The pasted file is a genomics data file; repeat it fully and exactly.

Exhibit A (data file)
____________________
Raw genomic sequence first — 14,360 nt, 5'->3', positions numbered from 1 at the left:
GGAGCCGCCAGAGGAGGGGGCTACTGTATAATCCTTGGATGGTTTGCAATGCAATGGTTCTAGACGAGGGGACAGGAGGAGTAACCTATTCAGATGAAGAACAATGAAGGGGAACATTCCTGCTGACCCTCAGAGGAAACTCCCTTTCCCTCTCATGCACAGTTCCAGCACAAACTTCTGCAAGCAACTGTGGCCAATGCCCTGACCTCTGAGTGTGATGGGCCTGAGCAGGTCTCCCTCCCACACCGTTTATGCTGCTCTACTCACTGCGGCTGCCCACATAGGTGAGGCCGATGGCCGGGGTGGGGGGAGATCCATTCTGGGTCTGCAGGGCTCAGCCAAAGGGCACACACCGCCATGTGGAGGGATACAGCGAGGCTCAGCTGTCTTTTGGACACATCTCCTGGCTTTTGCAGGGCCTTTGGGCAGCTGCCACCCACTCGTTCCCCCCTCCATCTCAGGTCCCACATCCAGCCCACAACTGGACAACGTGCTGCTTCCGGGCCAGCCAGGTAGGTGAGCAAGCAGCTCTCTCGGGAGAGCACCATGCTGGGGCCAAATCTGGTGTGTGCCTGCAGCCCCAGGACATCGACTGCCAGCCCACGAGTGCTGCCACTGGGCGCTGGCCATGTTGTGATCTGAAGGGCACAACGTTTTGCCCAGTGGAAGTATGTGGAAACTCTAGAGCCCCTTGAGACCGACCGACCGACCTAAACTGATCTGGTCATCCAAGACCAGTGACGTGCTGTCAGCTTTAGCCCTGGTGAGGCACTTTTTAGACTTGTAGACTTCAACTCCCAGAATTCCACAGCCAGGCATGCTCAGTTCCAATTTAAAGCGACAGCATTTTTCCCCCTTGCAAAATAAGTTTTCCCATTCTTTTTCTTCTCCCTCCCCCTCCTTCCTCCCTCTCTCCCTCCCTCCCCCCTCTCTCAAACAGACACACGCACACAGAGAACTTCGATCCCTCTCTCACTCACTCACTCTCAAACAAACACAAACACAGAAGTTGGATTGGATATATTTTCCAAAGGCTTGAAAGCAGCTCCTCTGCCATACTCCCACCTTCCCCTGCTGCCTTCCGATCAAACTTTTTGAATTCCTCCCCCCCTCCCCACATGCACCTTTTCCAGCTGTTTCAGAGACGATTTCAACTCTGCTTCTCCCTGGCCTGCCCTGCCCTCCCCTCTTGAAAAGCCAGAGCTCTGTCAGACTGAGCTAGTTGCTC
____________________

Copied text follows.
Raw genomic sequence first — 14,360 nt, 5'->3', positions numbered from 1 at the left:
GGAGCCGCCAGAGGAGGGGGCTACTGTATAATCCTTGGATGGTTTGCAATGCAATGGTTCTAGACGAGGGGACAGGAGGAGTAACCTATTCAGATGAAGAACAATGAAGGGGAACATTCCTGCTGACCCTCAGAGGAAACTCCCTTTCCCTCTCATGCACAGTTCCAGCACAAACTTCTGCAAGCAACTGTGGCCAATGCCCTGACCTCTGAGTGTGATGGGCCTGAGCAGGTCTCCCTCCCACACCGTTTATGCTGCTCTACTCACTGCGGCTGCCCACATAGGTGAGGCCGATGGCCGGGGTGGGGGGAGATCCATTCTGGGTCTGCAGGGCTCAGCCAAAGGGCACACACCGCCATGTGGAGGGATACAGCGAGGCTCAGCTGTCTTTTGGACACATCTCCTGGCTTTTGCAGGGCCTTTGGGCAGCTGCCACCCACTCGTTCCCCCCTCCATCTCAGGTCCCACATCCAGCCCACAACTGGACAACGTGCTGCTTCCGGGCCAGCCAGGTAGGTGAGCAAGCAGCTCTCTCGGGAGAGCACCATGCTGGGGCCAAATCTGGTGTGTGCCTGCAGCCCCAGGACATCGACTGCCAGCCCACGAGTGCTGCCACTGGGCGCTGGCCATGTTGTGATCTGAAGGGCACAACGTTTTGCCCAGTGGAAGTATGTGGAAACTCTAGAGCCCCTTGAGACCGACCGACCGACCTAAACTGATCTGGTCATCCAAGACCAGTGACGTGCTGTCAGCTTTAGCCCTGGTGAGGCACTTTTTAGACTTGTAGACTTCAACTCCCAGAATTCCACAGCCAGGCATGCTCAGTTCCAATTTAAAGCGACAGCATTTTTCCCCCTTGCAAAATAAGTTTTCCCATTCTTTTTCTTCTCCCTCCCCCTCCTTCCTCCCTCTCTCCCTCCCTCCCCCCTCTCTCAAACAGACACACGCACACAGAGAACTTCGATCCCTCTCTCACTCACTCACTCTCAAACAAACACAAACACAGAAGTTGGATTGGATATATTTTCCAAAGGCTTGAAAGCAGCTCCTCTGCCATACTCCCACCTTCCCCTGCTGCCTTCCGATCAAACTTTTTGAATTCCTCCCCCCCTCCCCACATGCACCTTTTCCAGCTGTTTCAGAGACGATTTCAACTCTGCTTCTCCCTGGCCTGCCCTGCCCTCCCCTCTTGAAAAGCCAGAGCTCTGTCAGACTGAGCTAGTTGCTC